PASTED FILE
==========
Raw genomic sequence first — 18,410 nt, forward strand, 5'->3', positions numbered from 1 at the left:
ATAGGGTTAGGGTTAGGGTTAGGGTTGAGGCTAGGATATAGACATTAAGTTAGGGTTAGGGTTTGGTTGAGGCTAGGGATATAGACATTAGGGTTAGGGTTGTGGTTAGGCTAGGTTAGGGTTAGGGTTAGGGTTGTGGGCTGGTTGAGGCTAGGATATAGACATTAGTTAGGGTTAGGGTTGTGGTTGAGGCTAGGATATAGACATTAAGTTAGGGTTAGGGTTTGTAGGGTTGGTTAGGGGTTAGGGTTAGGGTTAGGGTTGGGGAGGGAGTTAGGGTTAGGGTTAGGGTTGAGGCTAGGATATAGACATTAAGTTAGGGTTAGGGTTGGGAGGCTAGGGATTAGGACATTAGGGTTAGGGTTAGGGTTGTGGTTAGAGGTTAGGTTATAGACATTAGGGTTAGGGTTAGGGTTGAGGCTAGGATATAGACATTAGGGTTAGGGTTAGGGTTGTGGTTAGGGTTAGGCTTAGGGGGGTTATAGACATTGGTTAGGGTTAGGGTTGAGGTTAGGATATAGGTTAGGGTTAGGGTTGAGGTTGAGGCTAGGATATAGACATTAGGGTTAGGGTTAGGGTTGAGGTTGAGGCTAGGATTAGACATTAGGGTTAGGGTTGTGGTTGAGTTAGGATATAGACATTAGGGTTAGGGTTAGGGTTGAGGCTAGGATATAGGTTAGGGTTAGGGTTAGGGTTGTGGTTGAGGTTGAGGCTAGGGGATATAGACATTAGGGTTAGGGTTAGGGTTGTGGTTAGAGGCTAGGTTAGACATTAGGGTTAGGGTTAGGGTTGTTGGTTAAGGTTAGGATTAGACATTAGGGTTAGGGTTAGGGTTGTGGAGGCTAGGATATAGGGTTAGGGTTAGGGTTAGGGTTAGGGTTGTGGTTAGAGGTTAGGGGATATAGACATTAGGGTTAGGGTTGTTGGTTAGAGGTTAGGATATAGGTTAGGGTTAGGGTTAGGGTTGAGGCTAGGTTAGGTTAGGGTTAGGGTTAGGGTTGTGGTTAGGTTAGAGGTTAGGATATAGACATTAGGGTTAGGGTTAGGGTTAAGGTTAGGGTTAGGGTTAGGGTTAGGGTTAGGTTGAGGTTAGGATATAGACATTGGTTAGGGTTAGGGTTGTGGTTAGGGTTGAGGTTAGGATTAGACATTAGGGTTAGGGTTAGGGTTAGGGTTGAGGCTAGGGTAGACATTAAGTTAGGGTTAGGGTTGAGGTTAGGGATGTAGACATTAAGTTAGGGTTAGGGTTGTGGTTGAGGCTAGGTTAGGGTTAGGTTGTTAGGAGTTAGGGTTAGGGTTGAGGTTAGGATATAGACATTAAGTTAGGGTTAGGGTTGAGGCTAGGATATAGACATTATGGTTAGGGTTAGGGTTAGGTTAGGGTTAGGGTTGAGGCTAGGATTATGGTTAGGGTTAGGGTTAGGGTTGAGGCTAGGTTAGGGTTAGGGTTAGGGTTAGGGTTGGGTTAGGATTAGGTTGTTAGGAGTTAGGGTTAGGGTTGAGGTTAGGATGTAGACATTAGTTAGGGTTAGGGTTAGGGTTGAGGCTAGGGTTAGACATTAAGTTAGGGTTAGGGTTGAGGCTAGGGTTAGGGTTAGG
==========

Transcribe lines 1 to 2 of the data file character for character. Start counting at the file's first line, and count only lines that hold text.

Raw genomic sequence first — 18,410 nt, forward strand, 5'->3', positions numbered from 1 at the left:
ATAGGGTTAGGGTTAGGGTTAGGGTTGAGGCTAGGATATAGACATTAAGTTAGGGTTAGGGTTTGGTTGAGGCTAGGGATATAGACATTAGGGTTAGGGTTGTGGTTAGGCTAGGTTAGGGTTAGGGTTAGGGTTGTGGGCTGGTTGAGGCTAGGATATAGACATTAGTTAGGGTTAGGGTTGTGGTTGAGGCTAGGATATAGACATTAAGTTAGGGTTAGGGTTTGTAGGGTTGGTTAGGGGTTAGGGTTAGGGTTAGGGTTGGGGAGGGAGTTAGGGTTAGGGTTAGGGTTGAGGCTAGGATATAGACATTAAGTTAGGGTTAGGGTTGGGAGGCTAGGGATTAGGACATTAGGGTTAGGGTTAGGGTTGTGGTTAGAGGTTAGGTTATAGACATTAGGGTTAGGGTTAGGGTTGAGGCTAGGATATAGACATTAGGGTTAGGGTTAGGGTTGTGGTTAGGGTTAGGCTTAGGGGGGTTATAGACATTGGTTAGGGTTAGGGTTGAGGTTAGGATATAGGTTAGGGTTAGGGTTGAGGTTGAGGCTAGGATATAGACATTAGGGTTAGGGTTAGGGTTGAGGTTGAGGCTAGGATTAGACATTAGGGTTAGGGTTGTGGTTGAGTTAGGATATAGACATTAGGGTTAGGGTTAGGGTTGAGGCTAGGATATAGGTTAGGGTTAGGGTTAGGGTTGTGGTTGAGGTTGAGGCTAGGGGATATAGACATTAGGGTTAGGGTTAGGGTTGTGGTTAGAGGCTAGGTTAGACATTAGGGTTAGGGTTAGGGTTGTTGGTTAAGGTTAGGATTAGACATTAGGGTTAGGGTTAGGGTTGTGGAGGCTAGGATATAGGGTTAGGGTTAGGGTTAGGGTTAGGGTTGTGGTTAGAGGTTAGGGGATATAGACATTAGGGTTAGGGTTGTTGGTTAGAGGTTAGGATATAGGTTAGGGTTAGGGTTAGGGTTGAGGCTAGGTTAGGTTAGGGTTAGGGTTAGGGTTGTGGTTAGGTTAGAGGTTAGGATATAGACATTAGGGTTAGGGTTAGGGTTAAGGTTAGGGTTAGGGTTAGGGTTAGGGTTAGGTTGAGGTTAGGATATAGACATTGGTTAGGGTTAGGGTTGTGGTTAGGGTTGAGGTTAGGATTAGACATTAGGGTTAGGGTTAGGGTTAGGGTTGAGGCTAGGGTAGACATTAAGTTAGGGTTAGGGTTGAGGTTAGGGATGTAGACATTAAGTTAGGGTTAGGGTTGTGGTTGAGGCTAGGTTAGGGTTAGGTTGTTAGGAGTTAGGGTTAGGGTTGAGGTTAGGATATAGACATTAAGTTAGGGTTAGGGTTGAGGCTAGGATATAGACATTATGGTTAGGGTTAGGGTTAGGTTAGGGTTAGGGTTGAGGCTAGGATTATGGTTAGGGTTAGGGTTAGGGTTGAGGCTAGGTTAGGGTTAGGGTTAGGGTTAGGGTTGGGTTAGGATTAGGTTGTTAGGAGTTAGGGTTAGGGTTGAGGTTAGGATGTAGACATTAGTTAGGGTTAGGGTTAGGGTTGAGGCTAGGGTTAGACATTAAGTTAGGGTTAGGGTTGAGGCTAGGGTTAGGGTTAGG